He wore a green trench coat that made his back itch and his mocha skin moist. The shiny, stiff, green coat flowed down his body like a frozen river, covering him like a green screen, and ended right above his knees. Everyone saw the coat. It was always on Central and Myndylla Drive, from sun up to sun down. He wore it in all seasons, even right now in our triple-digit summer. The coat was a mystery. It became known as the green coat. But the man was also a mystery. Everyone saw the coat, but no one ever saw him. Down until his knees, he was covered by the coat. Where the coat ended, the attention ended. No one knew what he had below his knees. Whether he had on pants, or socks, or shoes. They just stared at the coat.
No one knew what was inside the coat either. There were rumors of a gun for a mass murder he was planning. Some said he had dime bags of weed he would sell to the teenagers that stop by from the high school two blocks away. Some said he kept condoms in there for his sex workers who worked this street at night. Others said he had his wife’s finger inside the coat, with her wedding ring still wrapped around the mocha skin and bones, that he chopped off after he killed her and a man she had an affair with. It was a mystery, but his left hand stayed in the coat pocket by his hip. And you could see movement like he’s caressing something. And I wanted to know. What makes a man stand on the street in a coat in the summer, or at all?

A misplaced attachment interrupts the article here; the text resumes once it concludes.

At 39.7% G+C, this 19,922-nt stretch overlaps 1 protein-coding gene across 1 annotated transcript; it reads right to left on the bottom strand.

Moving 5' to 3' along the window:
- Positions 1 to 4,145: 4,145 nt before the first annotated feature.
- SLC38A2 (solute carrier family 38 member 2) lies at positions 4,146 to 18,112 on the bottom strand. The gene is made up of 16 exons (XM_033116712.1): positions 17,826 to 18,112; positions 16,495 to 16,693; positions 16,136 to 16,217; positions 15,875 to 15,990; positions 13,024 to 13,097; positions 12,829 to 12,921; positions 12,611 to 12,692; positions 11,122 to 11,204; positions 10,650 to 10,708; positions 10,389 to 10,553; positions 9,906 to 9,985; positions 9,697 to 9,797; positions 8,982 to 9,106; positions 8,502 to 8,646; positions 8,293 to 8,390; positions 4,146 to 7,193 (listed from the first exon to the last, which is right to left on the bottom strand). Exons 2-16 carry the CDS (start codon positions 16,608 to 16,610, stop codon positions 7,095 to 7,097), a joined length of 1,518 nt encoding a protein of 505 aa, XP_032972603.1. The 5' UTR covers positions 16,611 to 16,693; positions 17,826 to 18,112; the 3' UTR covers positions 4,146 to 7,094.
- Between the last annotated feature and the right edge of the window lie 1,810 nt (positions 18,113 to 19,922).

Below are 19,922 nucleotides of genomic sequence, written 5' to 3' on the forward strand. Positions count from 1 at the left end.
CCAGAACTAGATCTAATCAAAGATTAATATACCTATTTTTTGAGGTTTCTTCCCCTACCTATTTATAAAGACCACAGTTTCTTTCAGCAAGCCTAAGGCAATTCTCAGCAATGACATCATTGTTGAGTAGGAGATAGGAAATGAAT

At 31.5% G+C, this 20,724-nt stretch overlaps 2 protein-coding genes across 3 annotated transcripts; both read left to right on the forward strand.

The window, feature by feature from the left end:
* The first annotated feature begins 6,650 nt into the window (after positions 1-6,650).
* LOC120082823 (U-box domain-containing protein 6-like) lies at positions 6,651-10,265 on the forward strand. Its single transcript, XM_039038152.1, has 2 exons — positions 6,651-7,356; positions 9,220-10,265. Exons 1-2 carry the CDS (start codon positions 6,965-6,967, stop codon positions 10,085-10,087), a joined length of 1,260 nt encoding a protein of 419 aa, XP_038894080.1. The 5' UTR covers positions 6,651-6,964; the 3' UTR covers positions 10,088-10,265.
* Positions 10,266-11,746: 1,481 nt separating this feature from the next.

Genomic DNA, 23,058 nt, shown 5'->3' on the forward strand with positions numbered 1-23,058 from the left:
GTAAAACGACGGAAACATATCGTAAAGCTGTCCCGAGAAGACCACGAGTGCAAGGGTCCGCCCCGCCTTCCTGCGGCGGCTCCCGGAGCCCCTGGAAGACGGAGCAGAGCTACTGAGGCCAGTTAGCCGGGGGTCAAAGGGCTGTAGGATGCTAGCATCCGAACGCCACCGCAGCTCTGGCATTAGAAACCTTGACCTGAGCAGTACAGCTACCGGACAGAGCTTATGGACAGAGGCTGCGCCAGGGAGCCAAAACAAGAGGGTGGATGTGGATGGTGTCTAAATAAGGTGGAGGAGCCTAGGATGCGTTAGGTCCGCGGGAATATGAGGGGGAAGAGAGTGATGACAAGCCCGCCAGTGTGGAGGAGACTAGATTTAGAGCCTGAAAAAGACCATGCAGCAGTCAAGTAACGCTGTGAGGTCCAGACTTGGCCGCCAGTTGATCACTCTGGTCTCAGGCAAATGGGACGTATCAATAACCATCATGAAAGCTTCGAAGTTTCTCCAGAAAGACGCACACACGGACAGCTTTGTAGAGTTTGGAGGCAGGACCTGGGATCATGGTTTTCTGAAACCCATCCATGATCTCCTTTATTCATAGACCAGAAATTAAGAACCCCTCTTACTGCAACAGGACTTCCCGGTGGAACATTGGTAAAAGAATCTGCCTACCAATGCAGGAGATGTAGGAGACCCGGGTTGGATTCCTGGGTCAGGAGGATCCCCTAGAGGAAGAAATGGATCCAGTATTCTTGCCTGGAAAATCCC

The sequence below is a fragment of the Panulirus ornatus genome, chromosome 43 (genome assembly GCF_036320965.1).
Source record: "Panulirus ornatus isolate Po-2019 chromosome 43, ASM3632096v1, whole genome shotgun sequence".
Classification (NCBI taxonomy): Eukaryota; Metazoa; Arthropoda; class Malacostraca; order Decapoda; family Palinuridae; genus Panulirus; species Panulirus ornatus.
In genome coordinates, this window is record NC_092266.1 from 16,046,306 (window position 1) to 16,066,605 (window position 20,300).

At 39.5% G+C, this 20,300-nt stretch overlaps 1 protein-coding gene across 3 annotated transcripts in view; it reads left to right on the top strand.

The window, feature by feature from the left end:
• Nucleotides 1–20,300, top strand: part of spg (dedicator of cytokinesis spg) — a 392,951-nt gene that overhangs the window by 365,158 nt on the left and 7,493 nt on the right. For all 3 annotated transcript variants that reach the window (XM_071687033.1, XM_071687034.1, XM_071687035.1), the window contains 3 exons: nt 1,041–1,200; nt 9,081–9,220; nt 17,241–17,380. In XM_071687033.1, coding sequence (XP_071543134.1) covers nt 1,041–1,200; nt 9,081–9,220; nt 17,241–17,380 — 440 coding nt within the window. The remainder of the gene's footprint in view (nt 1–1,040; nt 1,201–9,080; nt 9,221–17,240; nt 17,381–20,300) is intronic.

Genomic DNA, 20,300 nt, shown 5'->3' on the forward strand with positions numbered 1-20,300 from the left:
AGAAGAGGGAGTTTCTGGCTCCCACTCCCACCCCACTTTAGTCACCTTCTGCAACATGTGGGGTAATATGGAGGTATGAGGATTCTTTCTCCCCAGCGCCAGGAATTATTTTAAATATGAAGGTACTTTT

I walked over to him, and I touched the coat. I had to immediately remove my fingers because it felt like a hot stove burner. I looked at his face. His plump lips were sealed shut, his eyes looked forward, and healthy beads of sweat raced down his face like plump raindrops. I think he was scared to move or look at me, because he saw my badge around my neck. Yet, his hand remained in his pocket. I stepped back and tried to examine the outline of the object he caressed in his pocket.
“Sir, what’s in your pocket?” I asked, as I watched his hand intently.
“Nothing dangerous or illegal, officer,” he blurted out, his pocket abruptly pushing his hand out and making his hand drop whatever was in it.
I stared at the ground. It was a few pennies, nickels, and dimes and a picture of him and a woman and a young girl. He didn’t have on the coat in the picture. He had on a large smile, a suit, and tie. He looked happy, clean. Now, he looks worn and tattered in the face. I looked down at his feet, and his foot that was adorned by a dingy sock was being cooled off by a mouth-sized hole at the front of his black sneaker. I looked back up at his face and saw his lips quivering and his eyes watering.
“Why do you wear this coat?” I asked, with sadness building up in my throat like mucus.
“After the fire–”
He began to cry. I placed my hand on his shoulder to comfort him, and ignored the sizzling under my palm.
“It’s all I have left,” he said, with heartache and pain in each syllable.
I pulled him in for a hug.
Thanks for reading! This week’s theme is green, so I decided to write about a green object. Hope you enjoyed it. If you were the man in the coat, what would you do? Be sure to comment your thoughts below!